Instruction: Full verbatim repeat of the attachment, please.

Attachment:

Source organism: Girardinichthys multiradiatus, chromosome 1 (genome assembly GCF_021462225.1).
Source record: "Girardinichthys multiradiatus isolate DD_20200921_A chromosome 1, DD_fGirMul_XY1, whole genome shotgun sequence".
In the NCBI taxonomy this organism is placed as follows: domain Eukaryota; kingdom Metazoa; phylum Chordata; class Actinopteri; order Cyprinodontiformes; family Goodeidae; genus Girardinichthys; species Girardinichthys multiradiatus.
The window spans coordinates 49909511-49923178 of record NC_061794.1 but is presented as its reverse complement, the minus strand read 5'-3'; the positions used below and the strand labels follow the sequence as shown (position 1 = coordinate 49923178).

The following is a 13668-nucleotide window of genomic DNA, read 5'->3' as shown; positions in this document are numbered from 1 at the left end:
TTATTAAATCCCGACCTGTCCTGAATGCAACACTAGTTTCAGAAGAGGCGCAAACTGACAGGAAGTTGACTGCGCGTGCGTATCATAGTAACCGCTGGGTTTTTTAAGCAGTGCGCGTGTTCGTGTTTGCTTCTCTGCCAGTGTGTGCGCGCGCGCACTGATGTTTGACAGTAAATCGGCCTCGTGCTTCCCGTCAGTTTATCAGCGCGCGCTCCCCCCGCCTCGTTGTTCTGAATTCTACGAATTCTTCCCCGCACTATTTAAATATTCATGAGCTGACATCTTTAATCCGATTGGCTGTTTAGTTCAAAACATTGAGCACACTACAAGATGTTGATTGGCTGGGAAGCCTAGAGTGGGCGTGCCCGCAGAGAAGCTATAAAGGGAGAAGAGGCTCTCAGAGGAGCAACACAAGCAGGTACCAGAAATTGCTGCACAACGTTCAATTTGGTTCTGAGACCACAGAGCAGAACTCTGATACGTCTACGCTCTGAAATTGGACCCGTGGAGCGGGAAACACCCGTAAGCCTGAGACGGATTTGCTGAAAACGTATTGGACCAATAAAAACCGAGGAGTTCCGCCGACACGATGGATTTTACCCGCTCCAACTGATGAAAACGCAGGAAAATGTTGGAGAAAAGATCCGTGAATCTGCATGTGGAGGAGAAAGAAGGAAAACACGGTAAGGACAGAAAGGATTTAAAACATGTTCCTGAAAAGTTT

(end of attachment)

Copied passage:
Source organism: Girardinichthys multiradiatus, chromosome 1 (genome assembly GCF_021462225.1).
Source record: "Girardinichthys multiradiatus isolate DD_20200921_A chromosome 1, DD_fGirMul_XY1, whole genome shotgun sequence".
In the NCBI taxonomy this organism is placed as follows: domain Eukaryota; kingdom Metazoa; phylum Chordata; class Actinopteri; order Cyprinodontiformes; family Goodeidae; genus Girardinichthys; species Girardinichthys multiradiatus.
The window spans coordinates 49909511-49923178 of record NC_061794.1 but is presented as its reverse complement, the minus strand read 5'-3'; the positions used below and the strand labels follow the sequence as shown (position 1 = coordinate 49923178).

The following is a 13668-nucleotide window of genomic DNA, read 5'->3' as shown; positions in this document are numbered from 1 at the left end:
TTATTAAATCCCGACCTGTCCTGAATGCAACACTAGTTTCAGAAGAGGCGCAAACTGACAGGAAGTTGACTGCGCGTGCGTATCATAGTAACCGCTGGGTTTTTTAAGCAGTGCGCGTGTTCGTGTTTGCTTCTCTGCCAGTGTGTGCGCGCGCGCACTGATGTTTGACAGTAAATCGGCCTCGTGCTTCCCGTCAGTTTATCAGCGCGCGCTCCCCCCGCCTCGTTGTTCTGAATTCTACGAATTCTTCCCCGCACTATTTAAATATTCATGAGCTGACATCTTTAATCCGATTGGCTGTTTAGTTCAAAACATTGAGCACACTACAAGATGTTGATTGGCTGGGAAGCCTAGAGTGGGCGTGCCCGCAGAGAAGCTATAAAGGGAGAAGAGGCTCTCAGAGGAGCAACACAAGCAGGTACCAGAAATTGCTGCACAACGTTCAATTTGGTTCTGAGACCACAGAGCAGAACTCTGATACGTCTACGCTCTGAAATTGGACCCGTGGAGCGGGAAACACCCGTAAGCCTGAGACGGATTTGCTGAAAACGTATTGGACCAATAAAAACCGAGGAGTTCCGCCGACACGATGGATTTTACCCGCTCCAACTGATGAAAACGCAGGAAAATGTTGGAGAAAAGATCCGTGAATCTGCATGTGGAGGAGAAAGAAGGAAAACACGGTAAGGACAGAAAGGATTTAAAACATGTTCCTGAAAAGTTT